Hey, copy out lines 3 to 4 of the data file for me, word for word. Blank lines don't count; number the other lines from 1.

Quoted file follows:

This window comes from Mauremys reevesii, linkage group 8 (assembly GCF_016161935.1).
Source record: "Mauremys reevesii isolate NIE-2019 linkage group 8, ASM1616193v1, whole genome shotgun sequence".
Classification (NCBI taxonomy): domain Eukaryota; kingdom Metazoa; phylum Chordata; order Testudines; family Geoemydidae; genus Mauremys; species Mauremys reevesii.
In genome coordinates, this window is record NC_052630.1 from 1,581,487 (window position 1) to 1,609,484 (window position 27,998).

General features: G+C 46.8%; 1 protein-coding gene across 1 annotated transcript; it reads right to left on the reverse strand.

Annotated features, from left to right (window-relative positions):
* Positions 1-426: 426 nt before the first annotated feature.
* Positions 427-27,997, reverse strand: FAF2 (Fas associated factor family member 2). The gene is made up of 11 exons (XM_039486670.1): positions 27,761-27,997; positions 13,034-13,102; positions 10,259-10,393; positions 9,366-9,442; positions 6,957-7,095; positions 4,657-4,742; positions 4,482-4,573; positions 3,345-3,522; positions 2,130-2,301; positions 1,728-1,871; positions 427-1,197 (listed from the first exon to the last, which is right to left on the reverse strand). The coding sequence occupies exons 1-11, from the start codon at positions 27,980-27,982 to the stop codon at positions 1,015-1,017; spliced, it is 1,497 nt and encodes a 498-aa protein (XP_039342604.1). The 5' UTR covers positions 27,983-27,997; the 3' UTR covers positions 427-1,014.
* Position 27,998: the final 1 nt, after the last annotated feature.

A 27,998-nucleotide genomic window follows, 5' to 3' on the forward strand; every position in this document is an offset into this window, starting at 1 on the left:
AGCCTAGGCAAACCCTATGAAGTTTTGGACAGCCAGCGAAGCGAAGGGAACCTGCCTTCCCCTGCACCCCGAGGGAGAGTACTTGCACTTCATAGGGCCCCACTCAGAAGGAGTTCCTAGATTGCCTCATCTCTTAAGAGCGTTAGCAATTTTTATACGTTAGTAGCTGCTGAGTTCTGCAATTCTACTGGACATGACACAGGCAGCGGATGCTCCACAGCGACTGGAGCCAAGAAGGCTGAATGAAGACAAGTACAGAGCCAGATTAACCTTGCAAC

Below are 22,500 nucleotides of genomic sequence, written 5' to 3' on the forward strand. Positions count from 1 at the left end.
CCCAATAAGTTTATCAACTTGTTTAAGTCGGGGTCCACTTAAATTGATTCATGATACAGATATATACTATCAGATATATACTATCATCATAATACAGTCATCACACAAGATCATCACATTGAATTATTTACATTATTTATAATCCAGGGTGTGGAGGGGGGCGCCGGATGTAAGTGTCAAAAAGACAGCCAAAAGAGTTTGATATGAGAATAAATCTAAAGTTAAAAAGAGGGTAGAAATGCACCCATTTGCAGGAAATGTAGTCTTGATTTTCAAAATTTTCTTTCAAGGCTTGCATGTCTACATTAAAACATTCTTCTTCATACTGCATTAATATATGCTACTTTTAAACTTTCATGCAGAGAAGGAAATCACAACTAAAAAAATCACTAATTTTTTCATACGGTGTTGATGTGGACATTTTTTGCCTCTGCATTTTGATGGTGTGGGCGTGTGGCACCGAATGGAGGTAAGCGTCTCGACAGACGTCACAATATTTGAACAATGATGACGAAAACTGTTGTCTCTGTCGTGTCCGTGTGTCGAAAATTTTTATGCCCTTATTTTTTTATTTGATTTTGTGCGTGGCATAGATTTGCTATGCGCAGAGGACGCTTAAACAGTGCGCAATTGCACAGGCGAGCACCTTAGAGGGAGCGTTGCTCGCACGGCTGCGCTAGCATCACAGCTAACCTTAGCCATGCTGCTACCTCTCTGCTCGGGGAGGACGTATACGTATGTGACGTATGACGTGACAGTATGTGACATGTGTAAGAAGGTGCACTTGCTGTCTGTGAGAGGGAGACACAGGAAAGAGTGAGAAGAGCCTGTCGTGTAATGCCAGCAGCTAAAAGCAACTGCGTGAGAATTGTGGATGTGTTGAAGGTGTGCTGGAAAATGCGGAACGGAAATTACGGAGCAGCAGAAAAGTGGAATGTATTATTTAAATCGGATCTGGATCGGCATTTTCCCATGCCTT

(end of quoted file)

Classification (NCBI taxonomy): domain Eukaryota; kingdom Metazoa; phylum Chordata; order Testudines; family Geoemydidae; genus Mauremys; species Mauremys reevesii.
In genome coordinates, this window is record NC_052630.1 from 1,581,487 (window position 1) to 1,609,484 (window position 27,998).